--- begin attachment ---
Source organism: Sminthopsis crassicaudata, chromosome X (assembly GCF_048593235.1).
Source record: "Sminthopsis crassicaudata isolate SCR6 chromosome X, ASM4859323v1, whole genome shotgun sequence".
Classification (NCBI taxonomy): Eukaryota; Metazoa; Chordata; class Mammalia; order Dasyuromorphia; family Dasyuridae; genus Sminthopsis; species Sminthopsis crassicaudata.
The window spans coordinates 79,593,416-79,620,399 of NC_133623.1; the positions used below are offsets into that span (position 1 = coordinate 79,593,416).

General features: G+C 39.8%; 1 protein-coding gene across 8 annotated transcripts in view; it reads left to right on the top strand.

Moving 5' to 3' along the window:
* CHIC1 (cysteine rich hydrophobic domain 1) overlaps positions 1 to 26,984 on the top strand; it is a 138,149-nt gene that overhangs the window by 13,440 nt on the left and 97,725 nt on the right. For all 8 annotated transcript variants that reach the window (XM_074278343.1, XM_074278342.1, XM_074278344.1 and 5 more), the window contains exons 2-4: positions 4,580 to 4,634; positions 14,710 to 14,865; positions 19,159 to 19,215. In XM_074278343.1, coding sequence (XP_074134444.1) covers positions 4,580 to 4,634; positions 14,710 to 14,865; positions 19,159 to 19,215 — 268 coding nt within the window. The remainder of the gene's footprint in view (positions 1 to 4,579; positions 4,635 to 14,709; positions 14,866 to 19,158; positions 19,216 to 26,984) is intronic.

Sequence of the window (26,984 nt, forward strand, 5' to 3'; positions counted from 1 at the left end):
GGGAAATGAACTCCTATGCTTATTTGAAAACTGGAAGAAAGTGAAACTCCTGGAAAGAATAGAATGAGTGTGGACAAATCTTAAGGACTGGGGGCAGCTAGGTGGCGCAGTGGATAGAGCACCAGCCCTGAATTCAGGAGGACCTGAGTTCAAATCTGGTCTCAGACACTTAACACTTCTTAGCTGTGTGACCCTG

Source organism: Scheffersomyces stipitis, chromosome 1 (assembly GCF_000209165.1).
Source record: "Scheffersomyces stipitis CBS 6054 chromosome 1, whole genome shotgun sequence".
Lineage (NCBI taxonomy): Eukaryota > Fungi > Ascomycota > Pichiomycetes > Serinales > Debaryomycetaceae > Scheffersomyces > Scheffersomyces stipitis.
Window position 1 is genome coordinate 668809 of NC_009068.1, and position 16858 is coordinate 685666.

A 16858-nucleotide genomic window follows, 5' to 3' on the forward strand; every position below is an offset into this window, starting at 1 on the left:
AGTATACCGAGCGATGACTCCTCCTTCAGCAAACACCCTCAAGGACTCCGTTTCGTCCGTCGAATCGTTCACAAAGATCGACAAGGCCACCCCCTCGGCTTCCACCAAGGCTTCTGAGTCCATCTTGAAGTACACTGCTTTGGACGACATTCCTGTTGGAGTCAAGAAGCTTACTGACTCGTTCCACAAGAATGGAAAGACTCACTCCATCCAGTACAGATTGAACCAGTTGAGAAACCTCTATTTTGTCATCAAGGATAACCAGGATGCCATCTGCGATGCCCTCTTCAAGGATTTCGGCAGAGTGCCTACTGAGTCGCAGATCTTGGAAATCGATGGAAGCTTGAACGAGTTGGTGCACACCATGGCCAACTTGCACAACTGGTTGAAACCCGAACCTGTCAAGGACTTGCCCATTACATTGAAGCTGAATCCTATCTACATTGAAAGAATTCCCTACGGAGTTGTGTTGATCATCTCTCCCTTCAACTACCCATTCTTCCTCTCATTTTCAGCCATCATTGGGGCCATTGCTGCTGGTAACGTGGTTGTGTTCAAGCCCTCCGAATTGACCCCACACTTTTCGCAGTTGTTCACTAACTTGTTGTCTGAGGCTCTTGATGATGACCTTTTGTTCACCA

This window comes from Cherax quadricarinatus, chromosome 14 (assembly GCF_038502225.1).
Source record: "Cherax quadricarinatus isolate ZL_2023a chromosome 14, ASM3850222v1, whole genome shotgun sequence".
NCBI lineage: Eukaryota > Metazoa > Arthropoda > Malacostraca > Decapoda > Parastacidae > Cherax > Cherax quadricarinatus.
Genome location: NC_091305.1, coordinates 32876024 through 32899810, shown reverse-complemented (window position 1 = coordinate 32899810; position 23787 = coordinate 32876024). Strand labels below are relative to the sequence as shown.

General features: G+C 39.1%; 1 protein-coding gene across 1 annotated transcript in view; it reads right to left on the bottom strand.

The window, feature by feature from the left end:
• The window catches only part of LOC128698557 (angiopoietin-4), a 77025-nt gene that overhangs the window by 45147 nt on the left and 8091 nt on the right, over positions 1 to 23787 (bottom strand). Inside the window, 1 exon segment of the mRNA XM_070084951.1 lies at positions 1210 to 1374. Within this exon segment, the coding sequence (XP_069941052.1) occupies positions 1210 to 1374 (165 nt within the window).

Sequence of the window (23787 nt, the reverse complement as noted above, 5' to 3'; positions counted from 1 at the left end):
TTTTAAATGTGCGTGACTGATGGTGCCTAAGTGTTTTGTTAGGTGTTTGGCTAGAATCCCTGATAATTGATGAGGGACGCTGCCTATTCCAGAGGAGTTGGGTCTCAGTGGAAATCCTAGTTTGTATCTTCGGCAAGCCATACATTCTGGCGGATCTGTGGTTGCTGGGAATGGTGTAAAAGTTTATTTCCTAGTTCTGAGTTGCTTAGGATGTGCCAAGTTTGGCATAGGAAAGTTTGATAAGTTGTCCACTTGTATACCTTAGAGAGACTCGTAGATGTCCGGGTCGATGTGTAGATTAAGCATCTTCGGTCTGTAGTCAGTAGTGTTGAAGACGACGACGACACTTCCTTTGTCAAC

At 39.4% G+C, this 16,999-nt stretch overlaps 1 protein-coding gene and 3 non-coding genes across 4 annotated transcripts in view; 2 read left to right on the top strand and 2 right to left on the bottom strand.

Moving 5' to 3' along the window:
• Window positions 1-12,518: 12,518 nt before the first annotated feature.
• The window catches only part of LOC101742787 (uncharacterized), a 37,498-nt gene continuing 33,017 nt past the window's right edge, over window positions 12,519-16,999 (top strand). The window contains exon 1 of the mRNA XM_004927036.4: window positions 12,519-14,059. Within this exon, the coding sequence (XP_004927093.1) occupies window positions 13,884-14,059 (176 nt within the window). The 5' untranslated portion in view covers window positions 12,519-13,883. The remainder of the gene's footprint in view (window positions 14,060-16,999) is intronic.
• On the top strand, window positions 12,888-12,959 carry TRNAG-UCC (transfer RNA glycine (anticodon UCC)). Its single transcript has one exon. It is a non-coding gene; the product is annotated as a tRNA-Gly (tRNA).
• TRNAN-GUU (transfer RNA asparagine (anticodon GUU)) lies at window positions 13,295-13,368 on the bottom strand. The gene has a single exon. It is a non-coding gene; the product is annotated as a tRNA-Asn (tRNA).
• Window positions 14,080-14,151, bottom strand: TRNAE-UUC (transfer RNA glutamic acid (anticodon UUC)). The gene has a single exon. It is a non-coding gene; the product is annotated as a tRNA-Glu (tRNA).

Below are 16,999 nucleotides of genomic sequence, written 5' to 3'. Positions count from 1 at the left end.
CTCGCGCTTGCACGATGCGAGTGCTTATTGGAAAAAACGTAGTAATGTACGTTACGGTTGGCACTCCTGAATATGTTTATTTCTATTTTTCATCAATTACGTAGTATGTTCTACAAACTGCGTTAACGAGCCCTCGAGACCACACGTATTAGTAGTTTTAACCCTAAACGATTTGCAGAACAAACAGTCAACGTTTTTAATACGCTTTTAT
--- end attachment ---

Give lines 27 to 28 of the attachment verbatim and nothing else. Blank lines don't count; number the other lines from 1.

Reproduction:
• Window positions 1-12,518: 12,518 nt before the first annotated feature.
• The window catches only part of LOC101742787 (uncharacterized), a 37,498-nt gene continuing 33,017 nt past the window's right edge, over window positions 12,519-16,999 (top strand). The window contains exon 1 of the mRNA XM_004927036.4: window positions 12,519-14,059. Within this exon, the coding sequence (XP_004927093.1) occupies window positions 13,884-14,059 (176 nt within the window). The 5' untranslated portion in view covers window positions 12,519-13,883. The remainder of the gene's footprint in view (window positions 14,060-16,999) is intronic.